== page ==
North Arizona University Halts Students Distributing Flags for 9/11
What started out as a patriotic gesture intended to remember the nearly 3,000 lives lost on September 11, 2001, ended up becoming a major verbal scuffle that one North Arizona University student calls “a free speech violation.”
The incident, which has likely evolved into something much larger than either side originally anticipated, occurred when students were passing out American flags on their public university campus last Friday. The Arizona Daily Sun shares more about the commemorative activity:
The NAU students were among students at more than 270 colleges and high schools participating in the “9/11: Never Forget Project,” which is endorsed by the conservative Young America’s Foundation. The University of Arizona also held an event, according to the YAF’s website.
In explaining her motivation for holding the initiative, student and Leadership Institute campus representative Stephanee Freer said, ”9/11 is very important to me. That’s why I do the event. Every year, I do something for 9/11 and it’s never been disrupted like this.“ The ”disruption” she mentions unfolded as follows:
During the distribution, four university officials and a police officer approached the group and told the students that they would need to move their activities to a different locality. According to campus staff, the students were hindering foot traffic and they did not have a permit to be operating inside of the school. The students, feeling as though they were within their rights, didn’t react to this request very favorably.
While they were initially outside of the school distributing flags, pins and bumper stickers, rain caused them to head inside (a fact they mentioned when staff suggested they head back outdoors). According to school policy, a permit is needed for groups to hold events inside. Apparently permission is easily granted, but university personnel were adamant about the fact that these students hadn’t followed the proper procedures.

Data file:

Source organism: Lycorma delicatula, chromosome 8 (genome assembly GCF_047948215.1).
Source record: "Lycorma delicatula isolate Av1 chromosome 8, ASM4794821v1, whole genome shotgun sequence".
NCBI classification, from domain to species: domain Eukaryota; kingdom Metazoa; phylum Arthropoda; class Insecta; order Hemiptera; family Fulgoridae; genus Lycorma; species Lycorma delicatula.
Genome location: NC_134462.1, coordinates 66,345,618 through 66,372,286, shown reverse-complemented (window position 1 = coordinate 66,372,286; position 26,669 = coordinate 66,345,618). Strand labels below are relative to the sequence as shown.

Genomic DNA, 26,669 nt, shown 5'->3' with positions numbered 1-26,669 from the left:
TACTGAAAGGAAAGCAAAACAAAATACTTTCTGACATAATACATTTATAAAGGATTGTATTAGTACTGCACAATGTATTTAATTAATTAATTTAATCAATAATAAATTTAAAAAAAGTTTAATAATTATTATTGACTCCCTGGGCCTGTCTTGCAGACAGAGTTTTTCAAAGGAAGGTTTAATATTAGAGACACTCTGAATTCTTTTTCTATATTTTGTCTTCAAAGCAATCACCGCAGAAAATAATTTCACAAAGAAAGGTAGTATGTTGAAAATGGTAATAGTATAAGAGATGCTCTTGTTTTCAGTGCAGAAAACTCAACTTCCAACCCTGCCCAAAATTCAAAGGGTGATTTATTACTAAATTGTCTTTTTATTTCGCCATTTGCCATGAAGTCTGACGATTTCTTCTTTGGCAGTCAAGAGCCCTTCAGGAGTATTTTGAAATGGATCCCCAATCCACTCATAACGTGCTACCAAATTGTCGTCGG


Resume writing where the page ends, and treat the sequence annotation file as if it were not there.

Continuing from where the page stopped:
Adding an interesting twist into the story is the fact that Freer caught the entire incident on video. Throughout the footage (above), university staff can be seen telling the group to go outside, to go and get a permit or to move their activities to the the other end of the building. When a coordinator from the university’s Office of Student Life approached the group, Freer can be heard saying:
“This is for 9/11. Do you want to shut down our 9/11 table? Are you unpatriotic?”
Throughout the video, the dialogue between all parties is uncomfortable at best. Freer, a conservative who has been active on campus, believes that she was targeted over her political views. She explains:
“I wasn’t waiting for an incident. I wasn’t looking for an incident. This was really about 9/11 and it turned into a free speech violation.”
College personnel, though, deny that this is a free speech issue. Tom Bauer, a spokesman for the university, says that the students were asked to move because of traffic concerns:
“I don’t think that this is a freedom of speech issue. We were not asking them to be quiet. We were not asking them to leave. We were asking them to move to a different location within the same area. This is basically clearing the walkways.”
In the end, the students didn’t violate any laws and they had no further interaction with the police officer. But they have since been summonsed by the university’s administration. While they will not be punished over the incident, officials claim that they’d like to speak further with them.
Some will clearly sympathize with the students here, while others will contend that the students simply weren’t following the rules. What do you think. Were the students’ First Amendment rights trampled upon?
If they'd been passing out Mexican Flags the authorities would have helped them. In the 1960s the America haters started rallying for "free speech" on campuses until they controlled them - and then promptly banned any speech disagreeing with them. They'll probably have to be defeated the same way.
Please call 928-523-5181 and speak to or leave a message for Art Farmer or Rick Brandel to voice your outrage about this incident. You can also email Arthur.Farmer@nau.edu or Rick.Brandel@nau.edu.
Did the university violate the students' First Amendment rights?
The poll already expired - voting is no longer possible!